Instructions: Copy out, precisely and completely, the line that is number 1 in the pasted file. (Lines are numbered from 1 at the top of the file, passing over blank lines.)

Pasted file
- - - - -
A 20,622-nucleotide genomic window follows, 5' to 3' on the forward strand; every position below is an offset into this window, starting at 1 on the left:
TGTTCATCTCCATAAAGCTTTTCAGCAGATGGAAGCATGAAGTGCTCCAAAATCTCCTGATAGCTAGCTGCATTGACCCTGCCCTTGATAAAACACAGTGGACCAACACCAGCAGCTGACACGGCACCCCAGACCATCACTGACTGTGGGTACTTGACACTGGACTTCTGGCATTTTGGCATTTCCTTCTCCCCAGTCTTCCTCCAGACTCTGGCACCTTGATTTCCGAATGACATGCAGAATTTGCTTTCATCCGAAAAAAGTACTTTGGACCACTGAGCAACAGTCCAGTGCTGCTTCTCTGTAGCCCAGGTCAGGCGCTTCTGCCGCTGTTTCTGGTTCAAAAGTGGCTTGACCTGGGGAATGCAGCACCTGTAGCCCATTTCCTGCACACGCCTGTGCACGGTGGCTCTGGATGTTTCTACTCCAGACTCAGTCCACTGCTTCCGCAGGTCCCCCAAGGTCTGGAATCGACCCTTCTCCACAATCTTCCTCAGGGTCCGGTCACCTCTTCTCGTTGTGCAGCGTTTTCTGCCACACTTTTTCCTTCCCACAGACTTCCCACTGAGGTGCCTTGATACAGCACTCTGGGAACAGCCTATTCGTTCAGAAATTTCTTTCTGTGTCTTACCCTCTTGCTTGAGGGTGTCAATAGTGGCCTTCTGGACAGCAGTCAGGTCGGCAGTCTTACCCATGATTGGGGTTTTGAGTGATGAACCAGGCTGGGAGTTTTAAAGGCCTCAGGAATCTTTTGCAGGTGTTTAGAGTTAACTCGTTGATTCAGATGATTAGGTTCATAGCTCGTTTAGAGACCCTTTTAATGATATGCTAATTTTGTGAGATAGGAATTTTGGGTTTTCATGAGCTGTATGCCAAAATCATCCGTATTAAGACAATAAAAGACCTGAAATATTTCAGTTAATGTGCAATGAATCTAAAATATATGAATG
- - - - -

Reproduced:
A 20,622-nucleotide genomic window follows, 5' to 3' on the forward strand; every position below is an offset into this window, starting at 1 on the left: